Moyes, much more so than Rooney, who despite all the hype started a bare 14 games last season, changed all that. "When he first arrived he seemed very confident in what he can do. He's very honest; as soon as he came in he told us training was going to be very hard. I don't want to say it couldn't have gone better because it could have; we could have qualified for Europe. But it probably went as well as any of the fans could have expected.

"But we can't sit on that, we have to try to go one better. We don't fear going anywhere. I like to think that when we turn up opponents say to themselves: 'Christ we've got to work hard because it's Everton today'. But this time I think we've got to add something more than hard work and closing people down. We have got to get more goals from everywhere - midfield and defenders especially."

When Newcastle lost at Goodison in April, Sir Bobby Robson commented that he didn't think there was a harder-working team in the Premiership than Everton. "We know as players that if you drop below the standards the manager sets you will be out of the team with no ifs or buts," said Watson by way of explanation. "At some other clubs you can say to yourself: 'I'm going to be playing next week, it doesn't really matter'. But not here; if you take it easy, you are out, everybody knows that. There's a fear factor here."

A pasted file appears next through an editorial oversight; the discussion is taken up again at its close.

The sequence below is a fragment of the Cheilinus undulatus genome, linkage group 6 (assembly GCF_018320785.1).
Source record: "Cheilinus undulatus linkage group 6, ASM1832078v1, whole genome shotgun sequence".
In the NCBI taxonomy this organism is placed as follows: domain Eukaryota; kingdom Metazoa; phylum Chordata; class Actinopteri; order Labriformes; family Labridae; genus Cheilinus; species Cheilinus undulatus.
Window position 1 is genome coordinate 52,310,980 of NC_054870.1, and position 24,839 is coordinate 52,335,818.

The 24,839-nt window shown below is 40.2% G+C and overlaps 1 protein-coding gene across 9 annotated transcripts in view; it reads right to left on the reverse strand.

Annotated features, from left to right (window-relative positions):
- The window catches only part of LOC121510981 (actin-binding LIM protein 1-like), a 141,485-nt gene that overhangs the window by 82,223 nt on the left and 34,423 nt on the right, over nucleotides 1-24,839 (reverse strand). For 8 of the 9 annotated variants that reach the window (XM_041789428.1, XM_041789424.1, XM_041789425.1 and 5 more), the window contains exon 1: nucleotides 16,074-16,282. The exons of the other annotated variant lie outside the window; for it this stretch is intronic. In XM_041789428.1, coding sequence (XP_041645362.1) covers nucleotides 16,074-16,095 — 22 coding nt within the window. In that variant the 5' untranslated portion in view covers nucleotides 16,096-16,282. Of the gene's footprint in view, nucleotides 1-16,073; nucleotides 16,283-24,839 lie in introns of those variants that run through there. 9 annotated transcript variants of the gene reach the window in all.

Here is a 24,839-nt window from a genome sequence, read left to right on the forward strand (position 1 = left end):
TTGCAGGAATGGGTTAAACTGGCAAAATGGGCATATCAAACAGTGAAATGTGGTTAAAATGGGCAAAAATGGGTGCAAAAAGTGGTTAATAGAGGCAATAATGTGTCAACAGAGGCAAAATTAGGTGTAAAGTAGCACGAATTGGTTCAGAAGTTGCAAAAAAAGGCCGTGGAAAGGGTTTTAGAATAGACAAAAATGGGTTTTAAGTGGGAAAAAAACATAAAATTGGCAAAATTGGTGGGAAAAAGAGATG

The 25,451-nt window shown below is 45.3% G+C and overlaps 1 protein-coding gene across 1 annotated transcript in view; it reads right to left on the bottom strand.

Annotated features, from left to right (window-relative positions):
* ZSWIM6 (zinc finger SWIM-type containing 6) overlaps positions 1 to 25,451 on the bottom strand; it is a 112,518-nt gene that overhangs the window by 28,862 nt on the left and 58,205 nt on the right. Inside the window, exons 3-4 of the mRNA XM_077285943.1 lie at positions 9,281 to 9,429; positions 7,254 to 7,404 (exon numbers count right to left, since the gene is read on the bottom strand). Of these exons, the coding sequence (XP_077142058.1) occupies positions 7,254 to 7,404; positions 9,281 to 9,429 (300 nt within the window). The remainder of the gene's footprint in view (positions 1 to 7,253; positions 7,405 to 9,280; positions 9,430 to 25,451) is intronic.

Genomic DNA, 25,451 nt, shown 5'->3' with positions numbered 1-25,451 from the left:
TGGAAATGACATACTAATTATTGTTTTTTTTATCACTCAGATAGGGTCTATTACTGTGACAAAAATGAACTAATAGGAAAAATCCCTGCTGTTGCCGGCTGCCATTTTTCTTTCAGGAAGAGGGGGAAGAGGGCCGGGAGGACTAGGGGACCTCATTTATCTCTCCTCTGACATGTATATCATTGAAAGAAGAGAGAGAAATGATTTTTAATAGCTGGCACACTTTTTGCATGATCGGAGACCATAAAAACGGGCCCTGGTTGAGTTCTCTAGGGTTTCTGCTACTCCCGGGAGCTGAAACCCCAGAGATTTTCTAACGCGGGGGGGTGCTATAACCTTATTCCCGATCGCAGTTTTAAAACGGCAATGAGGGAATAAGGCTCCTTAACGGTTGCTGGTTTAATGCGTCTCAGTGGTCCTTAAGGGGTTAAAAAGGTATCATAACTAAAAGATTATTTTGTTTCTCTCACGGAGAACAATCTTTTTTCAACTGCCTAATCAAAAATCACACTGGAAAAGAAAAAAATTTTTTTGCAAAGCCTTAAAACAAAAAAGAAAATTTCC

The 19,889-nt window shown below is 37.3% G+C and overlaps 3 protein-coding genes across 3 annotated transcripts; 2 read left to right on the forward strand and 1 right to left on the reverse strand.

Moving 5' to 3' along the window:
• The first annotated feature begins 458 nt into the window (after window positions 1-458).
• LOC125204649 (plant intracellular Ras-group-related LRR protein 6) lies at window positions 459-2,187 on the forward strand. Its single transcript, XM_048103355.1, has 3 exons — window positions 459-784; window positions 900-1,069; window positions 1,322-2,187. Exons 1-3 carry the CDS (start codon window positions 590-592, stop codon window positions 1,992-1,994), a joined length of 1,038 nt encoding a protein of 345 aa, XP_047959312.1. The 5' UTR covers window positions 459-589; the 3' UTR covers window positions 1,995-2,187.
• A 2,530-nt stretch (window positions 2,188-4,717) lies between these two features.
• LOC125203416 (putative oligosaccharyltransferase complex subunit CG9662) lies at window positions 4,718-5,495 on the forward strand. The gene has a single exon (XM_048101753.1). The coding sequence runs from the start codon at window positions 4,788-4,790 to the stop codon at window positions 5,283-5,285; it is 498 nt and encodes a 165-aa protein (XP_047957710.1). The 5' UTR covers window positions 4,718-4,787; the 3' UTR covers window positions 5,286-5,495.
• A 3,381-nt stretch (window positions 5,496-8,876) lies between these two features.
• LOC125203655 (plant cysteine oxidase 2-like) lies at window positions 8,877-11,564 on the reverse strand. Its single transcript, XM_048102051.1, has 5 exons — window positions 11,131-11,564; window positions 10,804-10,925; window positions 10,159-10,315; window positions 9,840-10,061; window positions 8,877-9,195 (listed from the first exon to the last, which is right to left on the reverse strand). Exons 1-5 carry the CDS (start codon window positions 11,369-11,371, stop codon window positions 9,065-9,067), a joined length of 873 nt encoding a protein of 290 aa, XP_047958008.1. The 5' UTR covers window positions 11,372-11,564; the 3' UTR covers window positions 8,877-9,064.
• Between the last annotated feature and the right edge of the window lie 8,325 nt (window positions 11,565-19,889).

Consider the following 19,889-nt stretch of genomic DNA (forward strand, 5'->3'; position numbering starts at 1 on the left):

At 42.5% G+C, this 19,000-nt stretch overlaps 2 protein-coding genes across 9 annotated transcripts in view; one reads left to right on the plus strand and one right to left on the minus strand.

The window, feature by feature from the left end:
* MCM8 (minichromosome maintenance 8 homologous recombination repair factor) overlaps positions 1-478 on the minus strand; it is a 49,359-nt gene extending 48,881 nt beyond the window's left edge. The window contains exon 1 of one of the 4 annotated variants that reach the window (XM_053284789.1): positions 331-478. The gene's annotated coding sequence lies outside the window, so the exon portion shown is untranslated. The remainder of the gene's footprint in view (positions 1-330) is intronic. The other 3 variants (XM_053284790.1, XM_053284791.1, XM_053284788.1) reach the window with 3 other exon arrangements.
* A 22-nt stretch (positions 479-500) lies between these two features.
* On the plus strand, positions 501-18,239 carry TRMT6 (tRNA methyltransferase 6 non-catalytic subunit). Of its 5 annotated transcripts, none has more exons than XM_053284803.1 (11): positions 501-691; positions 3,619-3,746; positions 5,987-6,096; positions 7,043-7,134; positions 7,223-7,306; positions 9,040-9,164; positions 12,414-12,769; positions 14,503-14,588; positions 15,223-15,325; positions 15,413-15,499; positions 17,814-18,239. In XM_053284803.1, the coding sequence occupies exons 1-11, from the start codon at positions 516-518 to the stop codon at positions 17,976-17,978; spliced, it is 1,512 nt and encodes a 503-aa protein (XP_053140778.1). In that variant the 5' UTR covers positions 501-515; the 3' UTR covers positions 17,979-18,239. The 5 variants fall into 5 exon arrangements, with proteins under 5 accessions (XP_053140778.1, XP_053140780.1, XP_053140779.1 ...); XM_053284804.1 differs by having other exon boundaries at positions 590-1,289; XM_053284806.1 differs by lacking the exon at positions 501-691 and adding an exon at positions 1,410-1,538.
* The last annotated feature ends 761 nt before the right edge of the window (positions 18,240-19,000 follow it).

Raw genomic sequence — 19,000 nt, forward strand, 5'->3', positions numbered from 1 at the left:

Whatever it was, it took Everton into the top half of the table for the first time in seven years and earned Moyes the title of manager of the year but it also raised expectations faster than the club could raise money; a dangerous combination. "To go further is going to be that much more difficult. We know how hard it is going to be; you've got to look at what's happening at Chelsea to see how the stakes have been raised. People around the country will be thinking that Everton will find it very very hard to emulate what they did last season. That's fine; we're used to pressure. We haven't spent money in the transfer market but we believe in each other.

"Everton's closer-knit that most football clubs, there haven't been many players coming recently and that's helped. You talk about Chelsea and I can't imagine what their dressing-room is like when you bring in six or seven who aren't used to each other and who have language differences. I don't know how long it will take them to settle down. At Goodison, it's the opposite, very tight-knit. We would run through a brick wall for each other."

This afternoon, they will have to run through not a brick wall but a still-formidable Liverpool back four and, if they do, the old balance of power on Merseyside, which has remained unchanged since Howard Kendall quit Everton for the first time, might begin to shift.